When Nature Takes Too Long

Photo from Carolina Supply Company

Another new year means one more opportunity to start fresh, change for the better or, if you are botanically inclined, turn over a new leaf. But change is difficult and, if you are a plant, producing leaves can take some time. For biologists studying plants, the time it takes to grow a seed into a leafy seed-producing adult can be intolerably long. That’s why in 1987 Dr. Paul H. Williams’ New Year’s resolution was to speed up his scientific research.

Dr. Williams studied plant genetics at the University of Wisconsin-Madison. He worked with a plant called Brassica rapa, which is related to turnips and cabbage and takes six months to complete its life cycle. Plant geneticists spend a lot of time pollinating plants, collecting seeds and looking for different traits in each successive generation. Can you imagine waiting half a year to complete one step of an experiment? It was just too much! By crossing his Brassica plants with related species, Dr. Williams was able to drop the generation time of his plants from 6 months to just 5 weeks. His Wisconsin Fast Plants® were a huge hit and are publicly available as an educational tool for very young, aspiring scientists with short attention spans. Never before has turning over a new leaf been so quick and effortless . . . now about getting that gym membership . . .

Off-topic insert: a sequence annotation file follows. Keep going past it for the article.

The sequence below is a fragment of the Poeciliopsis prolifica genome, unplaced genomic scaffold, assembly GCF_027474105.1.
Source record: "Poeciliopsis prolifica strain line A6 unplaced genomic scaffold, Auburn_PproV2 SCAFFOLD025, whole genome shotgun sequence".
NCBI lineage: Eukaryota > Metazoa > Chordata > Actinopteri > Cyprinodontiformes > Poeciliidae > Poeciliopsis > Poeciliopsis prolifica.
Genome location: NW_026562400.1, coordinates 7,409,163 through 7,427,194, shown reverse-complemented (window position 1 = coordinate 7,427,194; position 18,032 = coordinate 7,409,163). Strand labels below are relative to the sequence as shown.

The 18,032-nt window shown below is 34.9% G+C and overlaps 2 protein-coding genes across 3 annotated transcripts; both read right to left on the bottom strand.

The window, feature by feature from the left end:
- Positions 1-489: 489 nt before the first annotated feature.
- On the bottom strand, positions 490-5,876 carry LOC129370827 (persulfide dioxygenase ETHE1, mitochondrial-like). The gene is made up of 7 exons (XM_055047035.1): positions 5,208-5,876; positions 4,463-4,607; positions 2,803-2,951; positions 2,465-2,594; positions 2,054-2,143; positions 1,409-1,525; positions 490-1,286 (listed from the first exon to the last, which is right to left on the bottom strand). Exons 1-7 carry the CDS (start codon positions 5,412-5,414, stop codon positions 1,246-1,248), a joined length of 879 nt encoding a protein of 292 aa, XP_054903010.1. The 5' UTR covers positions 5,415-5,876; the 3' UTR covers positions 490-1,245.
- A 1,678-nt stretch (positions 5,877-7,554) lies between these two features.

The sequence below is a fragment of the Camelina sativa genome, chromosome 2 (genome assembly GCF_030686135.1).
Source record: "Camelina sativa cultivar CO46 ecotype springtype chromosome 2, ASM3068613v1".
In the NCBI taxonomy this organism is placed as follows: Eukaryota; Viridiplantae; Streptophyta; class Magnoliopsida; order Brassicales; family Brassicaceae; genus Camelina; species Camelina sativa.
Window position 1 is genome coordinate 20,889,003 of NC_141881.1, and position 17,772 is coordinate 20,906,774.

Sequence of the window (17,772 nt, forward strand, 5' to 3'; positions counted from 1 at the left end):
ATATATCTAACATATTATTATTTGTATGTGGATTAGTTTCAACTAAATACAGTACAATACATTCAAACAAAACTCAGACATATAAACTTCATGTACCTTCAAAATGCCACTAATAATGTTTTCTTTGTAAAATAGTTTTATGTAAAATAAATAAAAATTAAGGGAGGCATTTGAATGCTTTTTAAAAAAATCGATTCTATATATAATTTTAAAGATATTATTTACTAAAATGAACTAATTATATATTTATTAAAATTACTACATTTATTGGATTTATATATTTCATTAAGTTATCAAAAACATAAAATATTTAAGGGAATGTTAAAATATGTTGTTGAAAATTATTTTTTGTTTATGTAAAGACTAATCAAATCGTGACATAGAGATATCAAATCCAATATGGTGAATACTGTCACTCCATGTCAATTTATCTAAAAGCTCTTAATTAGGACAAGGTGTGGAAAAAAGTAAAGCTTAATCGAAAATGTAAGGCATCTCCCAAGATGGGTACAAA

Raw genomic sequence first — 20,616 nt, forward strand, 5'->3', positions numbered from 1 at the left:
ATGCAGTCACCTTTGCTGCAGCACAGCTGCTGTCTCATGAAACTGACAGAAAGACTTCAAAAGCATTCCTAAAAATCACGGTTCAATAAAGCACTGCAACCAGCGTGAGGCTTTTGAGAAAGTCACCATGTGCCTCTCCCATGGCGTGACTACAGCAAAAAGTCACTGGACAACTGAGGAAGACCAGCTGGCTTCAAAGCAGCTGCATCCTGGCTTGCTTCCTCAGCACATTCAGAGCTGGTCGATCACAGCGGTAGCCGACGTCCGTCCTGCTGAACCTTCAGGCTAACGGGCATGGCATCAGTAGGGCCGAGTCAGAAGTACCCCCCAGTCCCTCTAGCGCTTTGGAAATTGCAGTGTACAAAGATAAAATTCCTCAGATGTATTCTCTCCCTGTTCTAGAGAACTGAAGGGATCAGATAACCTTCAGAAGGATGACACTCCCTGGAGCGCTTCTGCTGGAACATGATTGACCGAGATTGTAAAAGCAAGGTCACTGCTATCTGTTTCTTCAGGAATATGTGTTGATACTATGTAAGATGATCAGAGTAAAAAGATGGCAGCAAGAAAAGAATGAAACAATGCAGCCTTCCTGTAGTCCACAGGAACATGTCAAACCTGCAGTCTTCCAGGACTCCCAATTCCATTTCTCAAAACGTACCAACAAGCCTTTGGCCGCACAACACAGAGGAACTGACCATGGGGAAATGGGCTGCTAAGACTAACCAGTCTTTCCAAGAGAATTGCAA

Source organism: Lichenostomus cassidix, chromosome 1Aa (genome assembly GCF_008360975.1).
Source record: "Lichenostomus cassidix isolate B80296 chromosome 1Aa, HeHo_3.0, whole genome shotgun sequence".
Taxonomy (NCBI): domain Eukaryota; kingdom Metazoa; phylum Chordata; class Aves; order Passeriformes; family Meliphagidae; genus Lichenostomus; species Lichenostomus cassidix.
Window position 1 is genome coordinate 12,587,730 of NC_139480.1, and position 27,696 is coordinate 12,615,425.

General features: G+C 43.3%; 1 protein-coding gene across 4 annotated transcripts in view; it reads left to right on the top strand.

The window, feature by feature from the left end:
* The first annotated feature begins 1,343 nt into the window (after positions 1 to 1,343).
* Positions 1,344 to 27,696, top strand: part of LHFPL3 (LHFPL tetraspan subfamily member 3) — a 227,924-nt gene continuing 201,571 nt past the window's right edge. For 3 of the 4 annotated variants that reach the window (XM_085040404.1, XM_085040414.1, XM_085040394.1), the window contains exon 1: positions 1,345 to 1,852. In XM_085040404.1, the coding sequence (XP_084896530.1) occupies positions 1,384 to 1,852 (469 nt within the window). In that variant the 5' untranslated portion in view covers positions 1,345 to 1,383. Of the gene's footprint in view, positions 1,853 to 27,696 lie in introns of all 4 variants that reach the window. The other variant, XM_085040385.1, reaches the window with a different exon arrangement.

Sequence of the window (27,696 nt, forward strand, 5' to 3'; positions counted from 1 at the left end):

Brian Rutter, PhD, is the cofounder of Thing in a Pot Productions and a postdoctoral researcher in plant biology at Indiana University. Subscribe to our newsletter to receive our “Things About Things – Odd Facts About Plants” and video production tips in your inbox every month!

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